Tip: Carry minimum amount of money or pack your wallets tight, because there are always pick-pocketers waiting to pick a pocket there.

Also Read:Locals Speak – Why Is Goa Becoming A Second Home To Most Mumbaikars?

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Shop on Lamington Raod Photo Credits: avmax.tech2.in.com

Lamington Road
Considered the ‘Tech Market’ of Mumbai, the market runs off Grant Road and has almost every part required for your computer, phone and other devices at really cheap rates. Hard drives, pen drives, web cameras and more are available here. There is a chance you’ll find transistors and cassette players there too. It is what Ritchie Street is to Chennai. If you need to buy any device at cheaper rates, head over to the market and you’ll instantaneously be happy with your purchase.

How to get there? Take a train to Grant Road station and get off on the west end.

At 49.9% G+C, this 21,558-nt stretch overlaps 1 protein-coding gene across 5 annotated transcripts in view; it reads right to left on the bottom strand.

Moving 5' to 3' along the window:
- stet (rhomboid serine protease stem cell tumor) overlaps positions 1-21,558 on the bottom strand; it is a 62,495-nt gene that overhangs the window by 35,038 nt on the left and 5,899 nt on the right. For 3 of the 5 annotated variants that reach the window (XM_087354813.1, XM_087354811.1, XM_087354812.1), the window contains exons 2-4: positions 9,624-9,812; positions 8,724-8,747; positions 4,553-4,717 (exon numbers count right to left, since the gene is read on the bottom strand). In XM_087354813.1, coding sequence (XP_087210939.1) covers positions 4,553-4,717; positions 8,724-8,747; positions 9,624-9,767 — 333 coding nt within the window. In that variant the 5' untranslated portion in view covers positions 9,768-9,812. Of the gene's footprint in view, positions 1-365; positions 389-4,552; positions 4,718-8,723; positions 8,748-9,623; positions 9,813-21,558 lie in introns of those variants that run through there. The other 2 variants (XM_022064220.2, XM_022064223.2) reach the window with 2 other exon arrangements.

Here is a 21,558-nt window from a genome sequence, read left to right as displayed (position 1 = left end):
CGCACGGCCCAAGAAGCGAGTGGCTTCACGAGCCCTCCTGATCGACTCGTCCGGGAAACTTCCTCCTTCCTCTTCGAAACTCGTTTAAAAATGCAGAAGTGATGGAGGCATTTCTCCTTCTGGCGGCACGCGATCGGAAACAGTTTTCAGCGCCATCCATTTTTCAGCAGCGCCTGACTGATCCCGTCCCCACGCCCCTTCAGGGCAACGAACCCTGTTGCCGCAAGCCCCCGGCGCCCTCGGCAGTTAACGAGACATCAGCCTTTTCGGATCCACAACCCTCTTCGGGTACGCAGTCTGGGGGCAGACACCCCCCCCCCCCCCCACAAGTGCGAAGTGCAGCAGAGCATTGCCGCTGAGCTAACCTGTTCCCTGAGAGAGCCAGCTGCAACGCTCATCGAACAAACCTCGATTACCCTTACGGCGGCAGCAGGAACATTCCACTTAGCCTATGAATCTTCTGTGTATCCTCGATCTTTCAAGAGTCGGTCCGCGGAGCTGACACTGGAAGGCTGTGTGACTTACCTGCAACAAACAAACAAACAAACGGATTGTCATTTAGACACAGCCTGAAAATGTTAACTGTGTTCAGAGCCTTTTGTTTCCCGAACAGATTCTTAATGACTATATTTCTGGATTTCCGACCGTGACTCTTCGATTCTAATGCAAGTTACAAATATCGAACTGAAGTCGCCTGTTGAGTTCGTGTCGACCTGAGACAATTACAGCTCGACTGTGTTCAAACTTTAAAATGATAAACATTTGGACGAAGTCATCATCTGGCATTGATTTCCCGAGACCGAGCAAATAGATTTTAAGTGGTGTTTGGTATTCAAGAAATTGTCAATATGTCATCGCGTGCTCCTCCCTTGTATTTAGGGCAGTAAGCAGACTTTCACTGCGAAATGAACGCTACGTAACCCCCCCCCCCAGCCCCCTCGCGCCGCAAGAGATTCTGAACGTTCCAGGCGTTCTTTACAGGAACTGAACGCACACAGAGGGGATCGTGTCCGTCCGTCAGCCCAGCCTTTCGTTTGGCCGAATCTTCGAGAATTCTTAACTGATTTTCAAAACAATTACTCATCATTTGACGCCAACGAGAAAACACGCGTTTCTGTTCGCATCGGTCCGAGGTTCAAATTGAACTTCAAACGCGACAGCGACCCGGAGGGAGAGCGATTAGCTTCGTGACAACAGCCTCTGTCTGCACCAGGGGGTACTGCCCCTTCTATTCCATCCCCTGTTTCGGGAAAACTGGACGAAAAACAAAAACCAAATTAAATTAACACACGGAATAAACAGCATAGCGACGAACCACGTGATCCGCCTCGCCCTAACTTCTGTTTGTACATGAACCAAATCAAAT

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One of the many gold and silver shops at Zaveri Bazaar Photo Credits:www.rediff.com

Zaveri Bazaar
Known to be Mumbai’s diamond market, the bazaar also has all kinds of precious stones and gold and silver jewellers. Different kinds of show-pieces and household items are also said to be found in precious metals in the bazaar. Like any other bazaar, this market can be visited for different kinds of ornaments of the highest quality and decorative items for the house.

How to get there? Take a train to Sandhurst Road on Central Railway and Charni Road on the Western